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  • Madonna and Child 1 Koruna Slovak Republic Authentic Coin Money for Jewelry and Craft Making (Gothic Wooden Statue) Slovak National Gallery
  • Madonna and Child 1 Koruna Slovak Republic Authentic Coin Money for Jewelry and Craft Making (Gothic Wooden Statue) Slovak National Gallery
  • Madonna and Child 1 Koruna Slovak Republic Authentic Coin Money for Jewelry and Craft Making (Gothic Wooden Statue) Slovak National Gallery
  • Madonna and Child 1 Koruna Slovak Republic Authentic Coin Money for Jewelry and Craft Making (Gothic Wooden Statue) Slovak National Gallery
  • Madonna and Child 1 Koruna Slovak Republic Authentic Coin Money for Jewelry and Craft Making (Gothic Wooden Statue) Slovak National Gallery
  • Madonna and Child 1 Koruna Slovak Republic Authentic Coin Money for Jewelry and Craft Making (Gothic Wooden Statue) Slovak National Gallery
  • Madonna and Child 1 Koruna Slovak Republic Authentic Coin Money for Jewelry and Craft Making (Gothic Wooden Statue) Slovak National Gallery
  • Madonna and Child 1 Koruna Slovak Republic Authentic Coin Money for Jewelry and Craft Making (Gothic Wooden Statue) Slovak National Gallery
  • Madonna and Child 1 Koruna Slovak Republic Authentic Coin Money for Jewelry and Craft Making (Gothic Wooden Statue) Slovak National Gallery
  • Madonna and Child 1 Koruna Slovak Republic Authentic Coin Money for Jewelry and Craft Making (Gothic Wooden Statue) Slovak National Gallery
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Madonna and Child 1 Koruna Slovak Republic Authentic Coin Money for Jewelry and Craft Making (Gothic Wooden Statue) Slovak National Gallery

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Madonna and Child 1 Koruna Slovak Republic Authentic Coin Money for Jewelry and Craft Making (Gothic Wooden Statue) (Slovak National Gallery) (Double Cross)

Reverse: Gothic wooden sculpture of the Madonna and Child.
Lettering: 1Sk
Translation: 1 Slovak Koruna

Obverse: The Slovak shield above the country name
Lettering: SLOVENSKÁ REPUBLIKA
Translation: Slovak Republic

Features
Issuer Slovakia
Period Republic (1993-date)
Type Standard circulation coin
Years 1993-2008
Value 1 Koruna (1 SKK)
Currency Koruna (1993-2008)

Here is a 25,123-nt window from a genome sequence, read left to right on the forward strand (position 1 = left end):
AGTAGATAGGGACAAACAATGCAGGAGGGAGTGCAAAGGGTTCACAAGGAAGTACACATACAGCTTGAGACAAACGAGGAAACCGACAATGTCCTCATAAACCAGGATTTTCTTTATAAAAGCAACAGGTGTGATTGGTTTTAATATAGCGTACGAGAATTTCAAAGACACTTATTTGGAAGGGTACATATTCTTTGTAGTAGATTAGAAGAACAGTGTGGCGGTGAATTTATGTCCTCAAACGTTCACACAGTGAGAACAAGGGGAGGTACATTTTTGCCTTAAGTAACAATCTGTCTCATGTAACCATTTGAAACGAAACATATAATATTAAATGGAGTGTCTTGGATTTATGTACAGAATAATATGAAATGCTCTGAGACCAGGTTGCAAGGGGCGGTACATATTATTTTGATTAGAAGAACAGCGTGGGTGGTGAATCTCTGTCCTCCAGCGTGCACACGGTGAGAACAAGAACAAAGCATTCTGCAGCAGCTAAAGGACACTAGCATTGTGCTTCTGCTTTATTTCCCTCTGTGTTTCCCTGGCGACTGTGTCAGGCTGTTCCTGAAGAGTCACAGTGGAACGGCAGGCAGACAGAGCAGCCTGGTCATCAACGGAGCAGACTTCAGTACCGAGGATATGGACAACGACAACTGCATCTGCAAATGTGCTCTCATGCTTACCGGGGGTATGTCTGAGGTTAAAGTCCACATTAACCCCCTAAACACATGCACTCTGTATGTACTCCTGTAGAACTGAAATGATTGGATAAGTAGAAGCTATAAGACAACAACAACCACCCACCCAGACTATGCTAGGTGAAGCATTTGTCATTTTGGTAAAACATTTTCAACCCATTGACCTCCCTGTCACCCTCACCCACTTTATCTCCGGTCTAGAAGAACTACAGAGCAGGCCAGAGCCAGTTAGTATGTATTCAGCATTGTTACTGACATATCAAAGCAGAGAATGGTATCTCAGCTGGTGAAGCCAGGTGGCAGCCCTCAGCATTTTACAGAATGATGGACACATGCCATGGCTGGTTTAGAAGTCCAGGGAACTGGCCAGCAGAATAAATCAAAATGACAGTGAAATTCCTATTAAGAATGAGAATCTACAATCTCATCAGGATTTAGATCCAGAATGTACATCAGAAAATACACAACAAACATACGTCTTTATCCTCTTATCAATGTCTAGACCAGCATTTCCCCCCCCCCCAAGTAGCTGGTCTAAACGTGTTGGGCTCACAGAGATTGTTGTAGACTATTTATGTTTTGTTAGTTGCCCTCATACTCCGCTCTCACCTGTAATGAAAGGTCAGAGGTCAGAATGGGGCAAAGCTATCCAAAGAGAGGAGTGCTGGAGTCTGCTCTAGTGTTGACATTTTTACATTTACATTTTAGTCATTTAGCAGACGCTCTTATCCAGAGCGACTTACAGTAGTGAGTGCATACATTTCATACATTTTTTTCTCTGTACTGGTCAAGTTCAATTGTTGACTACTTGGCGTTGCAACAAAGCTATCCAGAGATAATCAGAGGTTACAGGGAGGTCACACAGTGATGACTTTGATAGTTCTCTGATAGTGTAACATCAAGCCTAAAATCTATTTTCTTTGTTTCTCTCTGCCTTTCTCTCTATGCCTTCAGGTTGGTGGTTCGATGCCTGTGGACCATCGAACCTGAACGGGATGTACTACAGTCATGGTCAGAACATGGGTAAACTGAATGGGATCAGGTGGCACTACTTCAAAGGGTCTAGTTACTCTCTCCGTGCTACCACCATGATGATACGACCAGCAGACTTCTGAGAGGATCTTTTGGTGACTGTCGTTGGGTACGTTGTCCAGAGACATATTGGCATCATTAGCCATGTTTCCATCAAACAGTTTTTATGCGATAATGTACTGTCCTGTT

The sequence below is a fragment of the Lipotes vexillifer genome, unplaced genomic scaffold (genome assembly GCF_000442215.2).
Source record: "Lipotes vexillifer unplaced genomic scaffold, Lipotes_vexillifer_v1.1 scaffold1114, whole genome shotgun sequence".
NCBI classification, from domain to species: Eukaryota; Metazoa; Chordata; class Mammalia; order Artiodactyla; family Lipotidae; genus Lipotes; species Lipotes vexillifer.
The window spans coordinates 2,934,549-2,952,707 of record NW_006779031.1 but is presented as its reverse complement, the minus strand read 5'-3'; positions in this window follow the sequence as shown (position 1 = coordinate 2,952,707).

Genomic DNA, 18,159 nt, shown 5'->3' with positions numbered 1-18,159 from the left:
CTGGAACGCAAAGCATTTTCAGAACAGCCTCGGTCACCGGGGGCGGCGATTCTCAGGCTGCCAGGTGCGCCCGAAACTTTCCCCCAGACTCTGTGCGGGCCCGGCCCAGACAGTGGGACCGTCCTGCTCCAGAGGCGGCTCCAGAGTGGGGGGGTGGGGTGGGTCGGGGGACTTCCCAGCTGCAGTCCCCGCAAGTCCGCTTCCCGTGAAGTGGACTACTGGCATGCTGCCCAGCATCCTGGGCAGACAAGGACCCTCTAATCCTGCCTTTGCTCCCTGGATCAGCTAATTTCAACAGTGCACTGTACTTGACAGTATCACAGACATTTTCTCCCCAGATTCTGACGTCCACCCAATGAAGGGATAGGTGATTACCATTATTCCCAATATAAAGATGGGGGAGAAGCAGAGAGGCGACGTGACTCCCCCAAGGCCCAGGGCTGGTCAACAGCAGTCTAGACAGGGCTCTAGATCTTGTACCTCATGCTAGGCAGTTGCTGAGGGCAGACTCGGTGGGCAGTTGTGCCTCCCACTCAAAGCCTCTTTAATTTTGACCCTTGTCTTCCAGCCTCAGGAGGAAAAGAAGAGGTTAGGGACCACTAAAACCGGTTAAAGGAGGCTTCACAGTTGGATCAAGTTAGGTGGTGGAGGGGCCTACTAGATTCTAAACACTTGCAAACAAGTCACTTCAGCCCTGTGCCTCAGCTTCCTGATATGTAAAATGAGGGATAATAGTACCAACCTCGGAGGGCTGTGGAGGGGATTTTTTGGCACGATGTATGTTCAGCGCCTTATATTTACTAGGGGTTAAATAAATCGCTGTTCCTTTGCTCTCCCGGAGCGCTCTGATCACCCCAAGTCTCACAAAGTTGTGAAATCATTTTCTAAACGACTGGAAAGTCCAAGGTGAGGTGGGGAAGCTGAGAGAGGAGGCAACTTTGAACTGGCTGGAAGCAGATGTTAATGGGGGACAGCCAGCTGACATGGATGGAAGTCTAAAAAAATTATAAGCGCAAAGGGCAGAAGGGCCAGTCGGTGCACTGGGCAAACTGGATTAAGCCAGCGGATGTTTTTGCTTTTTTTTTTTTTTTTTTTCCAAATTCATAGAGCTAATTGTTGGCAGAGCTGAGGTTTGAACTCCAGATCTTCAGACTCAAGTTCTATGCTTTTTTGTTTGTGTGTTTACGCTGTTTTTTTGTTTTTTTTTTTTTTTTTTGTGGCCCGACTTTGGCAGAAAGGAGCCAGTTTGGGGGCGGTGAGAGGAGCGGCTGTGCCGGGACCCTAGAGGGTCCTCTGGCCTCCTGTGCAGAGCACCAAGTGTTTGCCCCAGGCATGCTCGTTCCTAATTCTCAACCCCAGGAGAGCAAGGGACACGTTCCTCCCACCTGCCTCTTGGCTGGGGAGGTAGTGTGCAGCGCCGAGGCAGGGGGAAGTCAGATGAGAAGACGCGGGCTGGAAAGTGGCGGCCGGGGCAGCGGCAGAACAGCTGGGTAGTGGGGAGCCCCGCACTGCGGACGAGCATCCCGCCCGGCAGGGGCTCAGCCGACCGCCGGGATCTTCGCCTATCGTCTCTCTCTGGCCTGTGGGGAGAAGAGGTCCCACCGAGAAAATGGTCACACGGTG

Composition Bronze plated steel
Weight 3.85 g
Diameter 21 mm
Thickness 1.7 mm
Shape Round
Orientation Medal alignment ↑↑
Demonetized 01-17-2009
Number N# 2486
References KM# 12, Schön# 15

The inspiration for the reverse of this coin is a 75-cm high wooden sculpture of the Madonna and Child standing on a crescent made around 1490. It was originally standing in Kremnica and today can be seen in the Slovak National Gallery (Slovenská národná galéria) in Bratislava.

Source: http://coinz.eu/svk/2_skk/05_koruna_1_1993_2008_slovak_coins_en.php

Wikipedia:
The Slovak National Gallery (Slovak: Slovenská národná galéria, abbreviated SNG) is a network of galleries in Slovakia. It has its headquarters in Bratislava.

The gallery was established by law on 29 July 1949. In Bratislava, it has its displays situated in Esterházy Palace (Esterházyho palác) and the Water Barracks (Vodné kasárne) which are adjacent to each other. The Esterházy Palace was reconstructed for the purposes of the gallery in the 1950s and a modern extension was added in the 1970s.

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Wikipedia:
The coat of arms of the Slovak Republic consists of a red (gules) shield, in early Gothic style, charged with a silver (argent) double cross standing on the middle peak of a dark blue mountain consisting of three peaks. Extremities of the cross are amplified, and its ends are concaved. The double cross is a symbol of its Christian faith and the hills represent three symbolic mountain ranges: Tatra, Fatra (made up of the Veľká Fatra and Malá Fatra ranges), and Matra (in northern Hungary).

Double cross
One of the modern interpretations of the double cross is that it represents Slovakia as an heir and guardian of Christian tradition, brought to the region by St. Cyril and St. Methodius, two missionaries from the Byzantine Empire.

The two-barred cross in the Slovak coat of arms originated in the Byzantine (Eastern Roman) Empire in the 9th century. Unlike the Christian cross, the symbolism and meaning of the double cross is not well understood. One interpretation is that the first horizontal line symbolized the secular power and the other horizontal line the ecclesiastic power of Byzantine emperors. Another that the first cross represents the death and the second cross the resurrection of Jesus Christ. In the Byzantine Empire of the 9th century, the double cross was a political symbol used by Byzantine clerks and missionaries.

The double cross arrived in the territory of current-day Slovakia probably no later than during the 9th century mission of Cyril and Methodius to Great Moravia. Though used frequently in Great Moravia, it was not a state symbol at that time, because there were no state symbols in the modern sense in Europe at that time yet. By means of Zwentibold (the ruler of Lorraine, son of the German emperor Arnulf of Carinthia and godchild of the Great Moravian king Svatopluk I), this symbol got to Lorraine and is called the cross of Lorraine there.

The double cross symbol appeared again in rudimentary features on the first coins that Stephen I, the first king of the Kingdom of Hungary (part of which now forms the territory of present-day Slovakia), had minted at an unknown place. Before he became king in 1000, he was the Grand Prince of the Principality of Hungary and was living there with his Bavarian wife Gisella. The frequent opinion that the double cross was a cross that the Pope granted to Stephen I. around 1000 is still disputed. The opinion arose only in the 15th century based on a legend from the 12th century, which in addition only says that Stephen received an apostolic cross (i.e. a normal, not a double cross).